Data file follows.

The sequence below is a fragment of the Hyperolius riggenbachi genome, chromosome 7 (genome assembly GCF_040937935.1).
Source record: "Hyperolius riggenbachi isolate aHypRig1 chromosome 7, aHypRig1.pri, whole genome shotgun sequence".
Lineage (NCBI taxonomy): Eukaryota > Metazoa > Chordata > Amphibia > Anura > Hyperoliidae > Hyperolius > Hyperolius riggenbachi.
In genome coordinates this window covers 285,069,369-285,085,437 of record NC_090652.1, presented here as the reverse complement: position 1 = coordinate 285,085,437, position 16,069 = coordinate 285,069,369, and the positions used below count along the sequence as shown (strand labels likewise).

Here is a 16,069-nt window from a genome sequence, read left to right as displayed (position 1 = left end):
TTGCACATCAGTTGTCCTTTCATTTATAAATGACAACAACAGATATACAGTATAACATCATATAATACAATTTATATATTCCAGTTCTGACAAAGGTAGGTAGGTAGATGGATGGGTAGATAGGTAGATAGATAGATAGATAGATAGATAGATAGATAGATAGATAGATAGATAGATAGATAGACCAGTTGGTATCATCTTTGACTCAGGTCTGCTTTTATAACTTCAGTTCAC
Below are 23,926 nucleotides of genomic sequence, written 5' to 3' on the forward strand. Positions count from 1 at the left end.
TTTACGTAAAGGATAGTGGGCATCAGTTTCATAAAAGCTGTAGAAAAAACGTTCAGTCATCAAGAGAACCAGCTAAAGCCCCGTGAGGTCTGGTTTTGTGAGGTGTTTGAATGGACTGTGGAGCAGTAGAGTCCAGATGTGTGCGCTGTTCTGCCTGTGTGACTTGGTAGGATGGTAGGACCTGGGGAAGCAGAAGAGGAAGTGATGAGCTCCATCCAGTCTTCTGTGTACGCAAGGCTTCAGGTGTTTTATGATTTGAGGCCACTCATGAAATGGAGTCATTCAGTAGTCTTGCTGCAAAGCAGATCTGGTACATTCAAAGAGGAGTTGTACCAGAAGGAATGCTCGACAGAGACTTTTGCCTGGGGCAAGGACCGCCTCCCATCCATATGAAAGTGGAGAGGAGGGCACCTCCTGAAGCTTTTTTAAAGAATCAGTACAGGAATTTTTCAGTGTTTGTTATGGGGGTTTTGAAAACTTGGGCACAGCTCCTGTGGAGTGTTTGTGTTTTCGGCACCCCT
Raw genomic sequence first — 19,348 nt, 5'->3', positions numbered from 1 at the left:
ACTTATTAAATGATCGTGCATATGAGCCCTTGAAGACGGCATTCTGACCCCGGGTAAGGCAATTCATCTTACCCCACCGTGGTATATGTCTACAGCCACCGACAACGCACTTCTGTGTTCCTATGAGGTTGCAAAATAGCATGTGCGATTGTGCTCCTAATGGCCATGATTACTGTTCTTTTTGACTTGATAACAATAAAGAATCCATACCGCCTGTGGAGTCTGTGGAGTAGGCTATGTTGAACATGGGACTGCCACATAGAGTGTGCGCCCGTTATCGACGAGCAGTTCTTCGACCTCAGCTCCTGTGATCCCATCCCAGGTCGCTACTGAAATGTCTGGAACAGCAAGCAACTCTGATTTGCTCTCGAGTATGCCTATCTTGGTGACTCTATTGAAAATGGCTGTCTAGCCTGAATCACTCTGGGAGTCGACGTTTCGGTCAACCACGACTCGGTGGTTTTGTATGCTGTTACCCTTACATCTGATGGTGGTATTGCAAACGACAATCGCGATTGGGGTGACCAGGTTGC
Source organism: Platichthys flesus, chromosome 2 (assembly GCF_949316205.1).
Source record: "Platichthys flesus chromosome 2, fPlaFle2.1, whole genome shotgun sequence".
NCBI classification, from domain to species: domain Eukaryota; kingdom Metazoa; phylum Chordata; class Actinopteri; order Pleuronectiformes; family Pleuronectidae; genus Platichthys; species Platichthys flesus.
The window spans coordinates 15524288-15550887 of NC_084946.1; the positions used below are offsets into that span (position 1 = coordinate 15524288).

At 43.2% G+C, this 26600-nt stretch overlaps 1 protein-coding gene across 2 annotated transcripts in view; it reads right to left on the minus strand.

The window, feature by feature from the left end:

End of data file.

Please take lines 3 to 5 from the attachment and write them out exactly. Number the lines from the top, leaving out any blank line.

Lineage (NCBI taxonomy): Eukaryota > Metazoa > Chordata > Amphibia > Anura > Hyperoliidae > Hyperolius > Hyperolius riggenbachi.
In genome coordinates this window covers 285,069,369-285,085,437 of record NC_090652.1, presented here as the reverse complement: position 1 = coordinate 285,085,437, position 16,069 = coordinate 285,069,369, and the positions used below count along the sequence as shown (strand labels likewise).

Here is a 16,069-nt window from a genome sequence, read left to right as displayed (position 1 = left end):